Category: P&S History Page 1 of 9

Author Guest Post: Philip Hamlyn Williams

Imagine the scene, rather like General Horrocks addressing the officers of 30 Corps in the film A Bridge Too Far. Instead of Horrocks, the key note speaker is spritely Brigadier Jim Denniston, former Seaforth Highlander, and, as Director of Ordnance Services for the 21st Army Group, he is addressing officers of the Royal Army Ordnance Corps as they make final preparations for D Day. They are approaching the culmination of four hard years of preparation, or perhaps forty years since many of them had served through the Great War. Some had been at the sharp end in the British Expeditionary Force which withdrew to Dunkirk. When I first read of this scene, I needed to discover where these men had come from; what had prepared them for this moment. The result of my research is my book, Dunkirk to D Day.

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Welcome to the Top 3 True Crime picks from Pen & Sword!

In this blog post we are going to inform you about three true crime titles from recent years which we highly recommend. We hope that you enjoy reading up on these quality books which appeal to a wide range of readers.

The books will be posted with the links to purchase and the full book description, to give you detailed information on the contents of the book.

Without further ado, let’s get into it!

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Author Guest Post: Lisetta Lovett

Forget the stereotype! Most people on hearing the name Casanova immediately think of a libertine and debauched figure, tropes pedalled by numerous films, (of which the 1976 Fellini version was particularly vicious), television series, plays, books and even music from the early 20th century. What would a man like that have to say about the serious subjects of illness and medical practice? ‘Is it all about venereal disease?’ was a common question from acquaintances during the six years or so that I was researching my book.

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Author Guest Post: Zöe Wheddon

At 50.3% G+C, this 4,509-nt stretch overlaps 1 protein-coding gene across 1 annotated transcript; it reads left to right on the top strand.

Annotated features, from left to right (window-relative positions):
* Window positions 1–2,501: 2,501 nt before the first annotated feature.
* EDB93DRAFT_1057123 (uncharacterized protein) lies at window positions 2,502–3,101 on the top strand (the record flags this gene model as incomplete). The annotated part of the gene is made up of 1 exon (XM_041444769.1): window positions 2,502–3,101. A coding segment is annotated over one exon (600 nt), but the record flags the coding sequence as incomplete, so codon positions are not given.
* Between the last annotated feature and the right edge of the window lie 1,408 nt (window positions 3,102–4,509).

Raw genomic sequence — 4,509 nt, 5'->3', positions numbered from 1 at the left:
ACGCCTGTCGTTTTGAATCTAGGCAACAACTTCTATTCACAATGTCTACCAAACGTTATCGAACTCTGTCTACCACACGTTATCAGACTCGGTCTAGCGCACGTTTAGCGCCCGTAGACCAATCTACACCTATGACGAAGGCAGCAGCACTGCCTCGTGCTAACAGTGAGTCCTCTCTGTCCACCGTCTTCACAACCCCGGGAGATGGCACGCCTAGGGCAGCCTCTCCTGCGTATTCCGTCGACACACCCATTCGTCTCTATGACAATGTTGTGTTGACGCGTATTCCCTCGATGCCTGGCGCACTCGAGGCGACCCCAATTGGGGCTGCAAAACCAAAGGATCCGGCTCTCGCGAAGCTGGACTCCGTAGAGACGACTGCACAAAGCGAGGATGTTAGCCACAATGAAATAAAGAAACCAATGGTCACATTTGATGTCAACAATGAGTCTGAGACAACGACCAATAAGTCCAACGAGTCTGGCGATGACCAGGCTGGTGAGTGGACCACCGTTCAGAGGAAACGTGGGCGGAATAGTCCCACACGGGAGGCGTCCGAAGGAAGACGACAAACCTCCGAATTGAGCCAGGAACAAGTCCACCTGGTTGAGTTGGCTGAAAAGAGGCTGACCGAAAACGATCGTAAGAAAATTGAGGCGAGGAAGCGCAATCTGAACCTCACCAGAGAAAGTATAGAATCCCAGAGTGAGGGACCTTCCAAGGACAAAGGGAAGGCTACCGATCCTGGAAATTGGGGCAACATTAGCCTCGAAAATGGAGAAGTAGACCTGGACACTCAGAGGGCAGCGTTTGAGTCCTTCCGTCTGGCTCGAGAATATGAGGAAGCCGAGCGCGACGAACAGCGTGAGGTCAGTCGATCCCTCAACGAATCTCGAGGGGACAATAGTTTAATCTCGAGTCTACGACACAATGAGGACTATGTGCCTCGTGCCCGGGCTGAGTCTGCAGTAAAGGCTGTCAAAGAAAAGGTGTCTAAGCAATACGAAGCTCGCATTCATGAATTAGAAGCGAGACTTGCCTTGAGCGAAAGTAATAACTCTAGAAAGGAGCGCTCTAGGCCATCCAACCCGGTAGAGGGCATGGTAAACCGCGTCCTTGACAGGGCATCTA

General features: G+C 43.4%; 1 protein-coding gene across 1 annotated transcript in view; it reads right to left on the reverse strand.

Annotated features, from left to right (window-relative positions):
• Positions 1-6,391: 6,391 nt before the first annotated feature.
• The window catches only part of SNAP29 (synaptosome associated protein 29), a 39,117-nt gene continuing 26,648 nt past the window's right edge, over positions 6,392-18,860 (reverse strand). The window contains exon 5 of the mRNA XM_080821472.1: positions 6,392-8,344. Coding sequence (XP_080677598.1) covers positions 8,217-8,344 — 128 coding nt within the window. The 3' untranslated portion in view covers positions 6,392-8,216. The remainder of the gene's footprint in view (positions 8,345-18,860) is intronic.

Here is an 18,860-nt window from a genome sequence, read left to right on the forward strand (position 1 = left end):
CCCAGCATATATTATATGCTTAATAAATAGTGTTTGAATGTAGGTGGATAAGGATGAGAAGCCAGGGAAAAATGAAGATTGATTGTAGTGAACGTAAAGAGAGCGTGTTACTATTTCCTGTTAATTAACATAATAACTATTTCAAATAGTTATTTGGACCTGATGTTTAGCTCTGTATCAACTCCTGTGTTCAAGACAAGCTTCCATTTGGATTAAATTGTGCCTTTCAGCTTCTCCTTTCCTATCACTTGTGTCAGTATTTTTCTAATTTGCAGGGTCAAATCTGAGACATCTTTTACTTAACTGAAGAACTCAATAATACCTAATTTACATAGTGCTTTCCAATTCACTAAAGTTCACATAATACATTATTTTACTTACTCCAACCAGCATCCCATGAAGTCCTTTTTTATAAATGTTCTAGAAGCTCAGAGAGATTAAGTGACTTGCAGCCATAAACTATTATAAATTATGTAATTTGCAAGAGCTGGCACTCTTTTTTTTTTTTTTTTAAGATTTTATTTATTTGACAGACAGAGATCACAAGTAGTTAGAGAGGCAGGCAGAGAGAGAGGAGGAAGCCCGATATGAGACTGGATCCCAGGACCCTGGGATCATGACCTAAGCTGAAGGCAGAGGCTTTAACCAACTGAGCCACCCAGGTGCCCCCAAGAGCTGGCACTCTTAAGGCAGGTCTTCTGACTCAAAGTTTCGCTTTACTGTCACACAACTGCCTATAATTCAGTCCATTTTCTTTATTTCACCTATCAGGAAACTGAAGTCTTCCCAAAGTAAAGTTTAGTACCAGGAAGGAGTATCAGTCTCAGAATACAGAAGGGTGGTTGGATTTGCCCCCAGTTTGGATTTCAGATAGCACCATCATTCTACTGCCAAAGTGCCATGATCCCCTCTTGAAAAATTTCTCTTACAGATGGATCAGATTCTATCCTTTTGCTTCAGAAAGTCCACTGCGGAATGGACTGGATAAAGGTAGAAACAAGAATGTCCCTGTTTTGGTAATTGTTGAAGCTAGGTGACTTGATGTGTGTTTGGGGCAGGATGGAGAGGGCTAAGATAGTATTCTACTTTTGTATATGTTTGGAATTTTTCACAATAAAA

5 Things you need to know about Martha Lloyd

In my forthcoming debut biography Jane Austen’s Best Friend, The Life and Influence of Martha Lloyd I undertake an examination of an often overlooked, yet very special friendship. In shining a light on Jane Austen in the role of best friend we get to picture her as she has never really been viewed before. What we glean about her as a person is both riveting and heart-warming. However, as Martha Lloyd steps out of the shadows, she too reveals herself to be excellent best friend material and a very interesting woman of her time. Indeed, in researching her history I ended up really liking her very much indeed and if at the start of my journey I felt a little envious of Martha for her friendship with our beloved authoress, by the end, I felt more than a little jealous of Jane having Martha as her bestie. So, what can I tell you about Martha Lloyd to convince you to spend a little more time with her. Here are 5 things you need to know about Jane Austen’s Best Friend.

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Author Guest Post: Suzie Grogan

A life as relevant today – John Keats: Poetry, Life and Landscapes

I first became interested in John Keats when I was about 12, when a children’s TV show produced a ‘special’ on writer’s houses and chose Wentworth Place in Hampstead, now known as Keats House. All through my teens and on through adulthood his life story, poetry and letters have resonated with me and a lifetime of study has culminated in the publication of John Keats: Poetry Life & Landscapes in January 2021. It is coming out to coincide with the bicentenary of Keats’s death. 200 years ago, on the 23rd February 1821, when he died in Rome of tuberculosis, aged just 25.

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Author Guest Post: Vyvyen Brendon

Jane Austen and Brothers at Sea

Jane Austen’s life and work often sprang into my mind while I was writing Children at Sea. I imagined the black violinist Joseph Emidy playing at occasions like the Mansfield Park or Netherfield balls; I pictured Midshipman Othnel Mawdesley setting off from a parsonage similar to Steventon, leaving behind two unmarried sisters resembling Jane and Cassandra; and I compared William and Charles Barlow’s naval feats with those of her fictional seamen and her own brothers. I even came to suspect that William Barlow crept into the last novel in the shape of a dissolute minor character.

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Author Video: Jan Slimming

We have a new festive video from Pen and Sword author, Jan Slimming. Enjoy!

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Blog Tour: Cesare and Lucrezia Borgia

Our final blog tour of 2020 has come to an end! We’ve loved seeing what bloggers thought of Cesare and Lucrezia Borgia by Samantha Morris. Here are some of the highlights.

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Author Guest Post: Jan Slimming

Merry Christmas : Here’s my Reindeer message!

Top Ten Things

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Author Guest Post: Darren Baker

Eleanor of Provence and the Founding of Parliament

There is no cornerstone or date when parliament was founded. It arose in early thirteenth-century England because Magna Carta imposed limits on the monarch’s authority. From then on, if the king or queen wanted money or men for war or whatever, they had to summon assemblies of barons and clergy and ask them for a tax.

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